Glacier trekking is the ideal mountain adventure for people who desire a different kind of challenge. Although most expedition companies will claim that it is a perfect step up for regular hikers with no previous experience, we highly recommend that you carry out extensive research by talking to people who have just returned from a similar challenge (with events fresh in their heads) before you sign up and pay for your expensive trip. Like any mountain expedition, as a trekking community, we cannot emphasise enough how crucial it is for you to equip yourself with appropriate skills and training. You can find out from the expedition company if they offer a pre alpine mountaineering preparation course to develop ALL the skills you need to ensure a successful and *SAFE* glacier trek.
As not all alpine trails are the same, by going on as many alpine climbs as you can will help you acquire the experience that involves trekking over a glacier. It will offer you an opportunity to explore a highly unique environment. To top it off, you will achieve something over and above the norm by challenging yourself and getting out of your comfort zone. If you are blessed with perfect weather and if you go prepared (after months and months of extensive physical and mental preparation), you will get a real sense of achievement when you complete a glacier trail.
Doing the Monte Rosa massif trail in the summer, for example will give you a clear picture of what it will take to conquer massive alpine mountains like Gran Paradiso, Mont Blanc, the Matterhorn and Eiger South Ridge -Cosley.
Glacier trails cross terrains that you simply won't experience on a standard tropical mountain. Often you will you get the chance to get up close to stunning ice formations and crevasses within glaciated environments. And of course, the mountain views are extraordinary - unlike anything you'll see elsewhere!
In addition to experiencing the glaciers up close and personal, you will also enjoy mountain accommodation in some breathtaking situations, camaraderie with group members and an opportunity to really appreciate walking on deep snow with crampons, ice axe on one hand and ski pole on the other, very heavy boots and backpacks (minimum of 12kg) at altitude. All these happening whilst you’re roped in, constantly conscious of where you put your foot and when you should or should not stop even for a minute as you don’t want to end up deep in a crevasse.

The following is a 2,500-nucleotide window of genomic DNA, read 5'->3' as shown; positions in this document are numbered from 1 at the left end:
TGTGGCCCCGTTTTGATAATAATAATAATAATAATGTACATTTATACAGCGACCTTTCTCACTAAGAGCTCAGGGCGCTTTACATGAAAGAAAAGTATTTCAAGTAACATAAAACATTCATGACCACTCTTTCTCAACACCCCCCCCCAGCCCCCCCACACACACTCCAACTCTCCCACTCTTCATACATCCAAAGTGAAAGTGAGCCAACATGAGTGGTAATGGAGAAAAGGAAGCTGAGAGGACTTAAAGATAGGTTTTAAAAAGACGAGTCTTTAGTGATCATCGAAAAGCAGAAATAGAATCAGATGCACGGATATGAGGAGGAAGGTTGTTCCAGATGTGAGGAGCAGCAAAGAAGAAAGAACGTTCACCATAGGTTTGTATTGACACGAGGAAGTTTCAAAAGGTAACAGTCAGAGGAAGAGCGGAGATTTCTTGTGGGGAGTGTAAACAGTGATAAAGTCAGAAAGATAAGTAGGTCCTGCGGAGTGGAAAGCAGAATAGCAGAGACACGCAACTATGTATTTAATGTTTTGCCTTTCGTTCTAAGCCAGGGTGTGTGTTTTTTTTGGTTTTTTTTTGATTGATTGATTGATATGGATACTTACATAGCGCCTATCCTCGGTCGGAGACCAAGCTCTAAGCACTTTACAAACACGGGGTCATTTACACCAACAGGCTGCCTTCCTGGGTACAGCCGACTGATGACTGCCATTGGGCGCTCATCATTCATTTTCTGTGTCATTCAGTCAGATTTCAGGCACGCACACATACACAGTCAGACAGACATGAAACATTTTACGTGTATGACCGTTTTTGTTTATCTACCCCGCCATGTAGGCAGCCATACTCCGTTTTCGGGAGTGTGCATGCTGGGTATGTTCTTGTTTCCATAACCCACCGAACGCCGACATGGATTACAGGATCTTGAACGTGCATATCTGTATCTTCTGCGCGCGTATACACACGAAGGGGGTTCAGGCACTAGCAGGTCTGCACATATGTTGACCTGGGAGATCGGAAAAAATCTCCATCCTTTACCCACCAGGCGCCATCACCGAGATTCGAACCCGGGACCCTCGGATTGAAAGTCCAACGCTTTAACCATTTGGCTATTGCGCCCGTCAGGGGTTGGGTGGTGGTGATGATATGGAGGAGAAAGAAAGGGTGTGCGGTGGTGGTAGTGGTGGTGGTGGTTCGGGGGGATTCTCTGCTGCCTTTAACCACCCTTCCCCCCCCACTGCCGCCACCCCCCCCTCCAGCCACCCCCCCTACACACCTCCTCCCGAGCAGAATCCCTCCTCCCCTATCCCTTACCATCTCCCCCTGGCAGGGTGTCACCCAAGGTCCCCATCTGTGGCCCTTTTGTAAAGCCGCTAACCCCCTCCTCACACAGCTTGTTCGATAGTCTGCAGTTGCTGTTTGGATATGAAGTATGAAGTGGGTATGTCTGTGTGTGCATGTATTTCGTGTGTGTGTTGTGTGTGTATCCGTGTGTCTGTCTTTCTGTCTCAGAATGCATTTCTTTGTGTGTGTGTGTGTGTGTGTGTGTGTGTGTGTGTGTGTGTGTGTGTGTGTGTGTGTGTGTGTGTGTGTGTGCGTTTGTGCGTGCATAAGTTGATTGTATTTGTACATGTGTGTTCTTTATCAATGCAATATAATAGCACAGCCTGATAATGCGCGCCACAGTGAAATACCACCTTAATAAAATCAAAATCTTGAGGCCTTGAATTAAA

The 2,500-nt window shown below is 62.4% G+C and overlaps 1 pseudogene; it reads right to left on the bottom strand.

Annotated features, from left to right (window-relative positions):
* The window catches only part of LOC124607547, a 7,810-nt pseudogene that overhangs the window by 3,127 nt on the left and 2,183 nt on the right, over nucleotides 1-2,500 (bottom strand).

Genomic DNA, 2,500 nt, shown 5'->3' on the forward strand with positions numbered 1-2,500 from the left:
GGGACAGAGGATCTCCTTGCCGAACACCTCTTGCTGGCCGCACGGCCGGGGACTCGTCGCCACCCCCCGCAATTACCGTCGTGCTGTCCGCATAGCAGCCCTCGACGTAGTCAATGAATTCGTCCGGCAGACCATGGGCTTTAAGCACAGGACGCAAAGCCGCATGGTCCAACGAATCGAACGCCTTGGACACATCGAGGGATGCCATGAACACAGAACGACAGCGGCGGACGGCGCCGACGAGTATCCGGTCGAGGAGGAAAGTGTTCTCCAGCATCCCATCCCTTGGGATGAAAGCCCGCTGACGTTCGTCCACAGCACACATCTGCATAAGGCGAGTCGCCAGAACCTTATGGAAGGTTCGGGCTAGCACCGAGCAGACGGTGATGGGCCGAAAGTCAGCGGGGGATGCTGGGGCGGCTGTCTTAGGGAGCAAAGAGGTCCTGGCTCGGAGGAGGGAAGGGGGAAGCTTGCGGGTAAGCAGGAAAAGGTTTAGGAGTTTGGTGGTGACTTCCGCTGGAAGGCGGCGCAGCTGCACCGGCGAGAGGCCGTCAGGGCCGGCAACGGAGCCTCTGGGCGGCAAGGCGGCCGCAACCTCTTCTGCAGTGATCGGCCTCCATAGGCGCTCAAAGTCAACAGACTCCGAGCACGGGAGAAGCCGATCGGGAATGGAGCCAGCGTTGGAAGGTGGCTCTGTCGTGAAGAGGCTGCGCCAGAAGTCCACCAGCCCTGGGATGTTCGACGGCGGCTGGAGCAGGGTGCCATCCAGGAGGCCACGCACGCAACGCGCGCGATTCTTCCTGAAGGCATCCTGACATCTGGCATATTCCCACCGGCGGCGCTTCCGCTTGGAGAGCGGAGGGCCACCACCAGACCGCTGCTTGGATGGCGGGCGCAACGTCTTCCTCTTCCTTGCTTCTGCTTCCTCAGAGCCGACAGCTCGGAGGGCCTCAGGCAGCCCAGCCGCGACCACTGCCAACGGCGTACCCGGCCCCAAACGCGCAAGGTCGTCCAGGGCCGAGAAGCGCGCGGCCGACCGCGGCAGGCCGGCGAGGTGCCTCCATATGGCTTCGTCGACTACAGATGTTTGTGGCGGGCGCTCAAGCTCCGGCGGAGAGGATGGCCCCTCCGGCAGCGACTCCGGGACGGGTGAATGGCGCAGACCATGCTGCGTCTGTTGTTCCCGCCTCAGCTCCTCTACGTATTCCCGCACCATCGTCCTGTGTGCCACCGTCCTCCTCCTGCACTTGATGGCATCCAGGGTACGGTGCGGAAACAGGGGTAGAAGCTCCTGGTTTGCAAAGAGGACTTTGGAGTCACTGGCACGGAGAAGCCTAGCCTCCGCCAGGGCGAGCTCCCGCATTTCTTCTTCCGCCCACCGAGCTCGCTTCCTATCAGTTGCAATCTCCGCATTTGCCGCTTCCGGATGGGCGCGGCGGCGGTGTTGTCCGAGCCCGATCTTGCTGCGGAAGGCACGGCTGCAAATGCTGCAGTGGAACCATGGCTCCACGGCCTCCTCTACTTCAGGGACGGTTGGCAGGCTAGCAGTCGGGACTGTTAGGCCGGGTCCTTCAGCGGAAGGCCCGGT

Earlier this month, our founder and 2 other ATC members climbed Gran Paradiso and Monte Rosa massif in Italy as the weather and wind condition on Mont Blanc was not feasible for a summit climb.
The Gran Paradiso is the highest mountain entirely within Italy and a constant snowy peak on the southern skyline from the Mont Blanc Massif. It is situated in the beautiful Paradiso National Park above the Italian Val d’Aosta. Whilst the ascent involves no “technical climbing” ie rock climbing, a snow covered glacier is crossed and a narrow and exposed summit ridge must be climbed and scrambled, giving one a real mountaineering feel to the summit. This ultimately requires 100% focus and concentration, courage and good movement skills whilst on a high & exposed mountain ridge.
Preparation for Alpine trekking:
Climbing high altitude peaks require familiarity with snow and ice skills (up to 45 degree slopes), strength endurance, and strong cardiovascular conditioning. Just because you exercise regularly (four to six times per week) does not mean you have the conditioning needed to reach the summit of Gran Paradiso and Mont Blanc in 5 days.
Many people may have the endurance to run a marathon but fail to summit high-altitude peaks - as they usually struggle to slow down and acclimatise resulting in AMS (acutely mountain sickness). Pure cardiovascular fitness is simply not enough. Summit day alone requires stamina necessary to travel sometimes up to 12-15 hours round-trip. You should be comfortable enough to ascend 3,000 ft of elevation on successive days carrying up to 15kg walking on snow against very strong wind.
We recommend your training efforts in the following way, assuming that you are in good health and injury-free:
Climbing conditioning — pack-loaded uphill hiking, walking, and stair climbing
Strength training — for the lower body and core
Cardiovascular training — including both aerobic and anaerobic workouts without pack weight
Most people will need to train specifically for high altitude glaciers for at least three to four months. During your training, you will need to progressively ramp up your hike time, distance, and elevation gain (at roughly 10% per week) to safely and effectively build your trekking-specific conditioning. Trying to rush into glacier trekking will increase the risk of injury and will be fatal.
If you’re keen to become an alpinist and would like to learn the skills to prepare you for a high altitude mountain expedition please email us on firstname.lastname@example.org. We are not the experts but we can help you get to the experts.
You can find out more about the dangers of venturing into alpine trekking in this article.